An exercise in futility – summary dismissal applications

An exercise in futility – summary dismissal applications

Charlesworth v Griffiths & Anor [2018] QDC 115 is a well-crafted judgement by Porter DCJ in which he takes the legal traveler on a journey through the landscape of summary dismissal applications.

On this interlocutory sojourn his Honour draws upon the wisdom of several superior court decisions, taking us on a guided tour of the jurisprudence as to the correct approach. In doing so he hones in, with precision, on the applicable test in General Steel,2 elucidating the remarks of Applegarth J in Atthow v McElhone3 (Atthow), whilst reminding us that the history in the land of further provision applications (FPA) does not include a rule that a spouse has primacy.4 All the while his Honour reaffirms that the two- stage test is the correct approach, regardless of the size of the estate.5

The executors of the estate of the late Kenneth Tandy brought an application for summary dismissal of an application by their sister, Mrs Charlesworth, who sought further provision from the estate of their late father. The estate was small, consisting primarily of a beneficiary loan account owed to the deceased by Manborough Pty Ltd as the trustee for the Tandy Family Trust, for $218,901.6

The deceased gifted the residue of his estate to his wife of 50 years and “Forgave any debts ‘which may be owing’, by Mrs Charlesworth”.7 Through the operation of the will, the executor sisters controlled the Tandy Family Trust.8 The major asset of that trust was an historic building in which the wife resided, in the top half, rent free9. The bottom half was leased to a long-term reliable commercial tenant.

Mrs Tandy had superannuation of $755,000, of which she had received $588,000 from her husband’s fund.10 Her income was $40,000 a year. The applicant and her husband owned properties valued at $1.4 million, but had mortgages of $1 million, a business of negligible value, with the family expenses exceeding family income by $30,000 a year.11

In analysing the matters to which the court must have regard in summary dismissal applications generally but with focus on FPAs, Porter DCJ identified that the power of the court to consider these applications arises through the “inherent jurisdiction of the court to prevent abuse of its processes by the prosecution of untenable claims”, with the District Court having “equivalent jurisdiction, at the least arising under s69 District Court Act 1967 (Qld)”.12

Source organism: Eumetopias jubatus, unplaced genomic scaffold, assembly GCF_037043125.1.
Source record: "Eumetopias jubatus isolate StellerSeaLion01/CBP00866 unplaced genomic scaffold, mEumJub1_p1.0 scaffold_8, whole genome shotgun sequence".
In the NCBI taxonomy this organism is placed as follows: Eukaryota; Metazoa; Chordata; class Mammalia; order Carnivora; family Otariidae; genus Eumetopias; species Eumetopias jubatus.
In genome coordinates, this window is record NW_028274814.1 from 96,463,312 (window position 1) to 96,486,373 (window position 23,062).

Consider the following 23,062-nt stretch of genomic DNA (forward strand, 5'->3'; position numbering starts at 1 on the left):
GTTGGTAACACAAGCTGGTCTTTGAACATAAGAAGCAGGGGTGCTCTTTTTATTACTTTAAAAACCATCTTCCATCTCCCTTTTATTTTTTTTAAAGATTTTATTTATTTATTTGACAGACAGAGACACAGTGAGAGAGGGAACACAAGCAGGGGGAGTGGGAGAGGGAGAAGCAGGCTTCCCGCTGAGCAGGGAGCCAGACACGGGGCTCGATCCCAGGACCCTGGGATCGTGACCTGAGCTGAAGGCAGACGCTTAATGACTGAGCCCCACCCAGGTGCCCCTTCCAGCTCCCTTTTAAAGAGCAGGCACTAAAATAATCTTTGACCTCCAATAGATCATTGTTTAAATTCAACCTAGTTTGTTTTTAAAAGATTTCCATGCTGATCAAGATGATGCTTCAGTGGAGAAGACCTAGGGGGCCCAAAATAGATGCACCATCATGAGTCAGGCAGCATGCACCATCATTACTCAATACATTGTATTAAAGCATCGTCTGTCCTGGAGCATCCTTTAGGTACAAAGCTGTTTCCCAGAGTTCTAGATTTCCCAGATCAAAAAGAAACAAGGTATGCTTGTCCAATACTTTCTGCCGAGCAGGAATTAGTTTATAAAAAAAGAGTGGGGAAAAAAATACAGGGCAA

“O what made fatuous sunbeams toil To break earth’s sleep at all?”1

Porter DCJ did not accept the respondent’s submission that the statement of Applegarth J in Atthow that that applicant’s case was “practically hopeless” had “the effect…that even if a claim for provision is practically hopeless, it cannot be summarily dismissed on a General Steel basis”.13

Instead, Porter DCJ clarified Applegarth J’s comment as meaning that “the threshold for determination is that a proceeding is so untenable as to comprise an abuse of process”.14 How that is articulated varies. So, in Atthow, Applegarth J’s statement was the manner in which he articulated the application of the General Steel test, and by making that statement he did not “set down a binding legal test for summary dismissal”.15

In applying the General Steel test, Porter DCJ observed “the power to dismiss as an abuse of process is not confined to an assessment of whether there is prima facie case advanced by the application on the first stage of the Singer v Berghouse test. The power recognised in General Steel depends on all the circumstances of the particular case. Accordingly in my view, if it were demonstrated that the proceedings were ‘useless and futile’ because by the time a trial was completed, the estate would be so diminished as to make it plain that the applicant’s claim was in all the circumstances doomed to fail, it would be open to the Court to dismiss the proceedings on a summary basis.”16

In turning his attention to these aspects, his Honour postulated that there were a number of possible ways the “matters might play out both before and at the trial. Costs might be less than anticipated…The value of the estate might be increased during the litigation phase and so on. It might be that in most cases, the position as at completion of the trial is so speculative as to make any certain conclusion that a claim is untenable impossible practically to establish.”17

In dismissing the application and awarding indemnity costs to Mrs Charlesworth, Porter DCJ rejected the executors’ contention that Mrs Charlesworth could not satisfy the first-stage test, relying on cases which they asserted gave a long-term widow primacy.18 In rejecting that contention, his Honour takes us through a number of decisions, ultimately relying on Bladwell v Davis [2004] NSWCA.19

In finalising the application, Porter DCJ opted for a novel solution. Truncating the directions orders, he vacated the order for mediation and set the matter down for a one-day trial. By doing this he opened a new pathway for a cost- efficient alternative in small-estate FPA disputes.

Christine Smyth is immediate past president of Queensland Law Society, and a QLS accredited specialist (succession law). She is a member of the QLS Council Executive, QLS Council, QLS Specialist Accreditation Board, the Proctor Editorial Committee, STEP, and an associate member of the Tax Institute.

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1 Futility by Wilfred Owen

2 General Steel Industries Inc v Commissioner for Railways (NSW) (1964) 112 CLR 125.

3 At [11]

4 At [54]-[59]

5 At [5]-[6]

6 At [21]

7 At [4]

8 At [4]

9 At [32]

10 At [31]

11 At [27]

12 At [10-[11]

13 At [12]

14 At [11]

15 At [12]

16 At [16]

17 At [17]

18 At [54]

19 The writer acted for Mrs Charlesworth and thanks her solicitor, Ms Vy Tran, and counse, Mr David Topp, for their assistance and representation in the matter.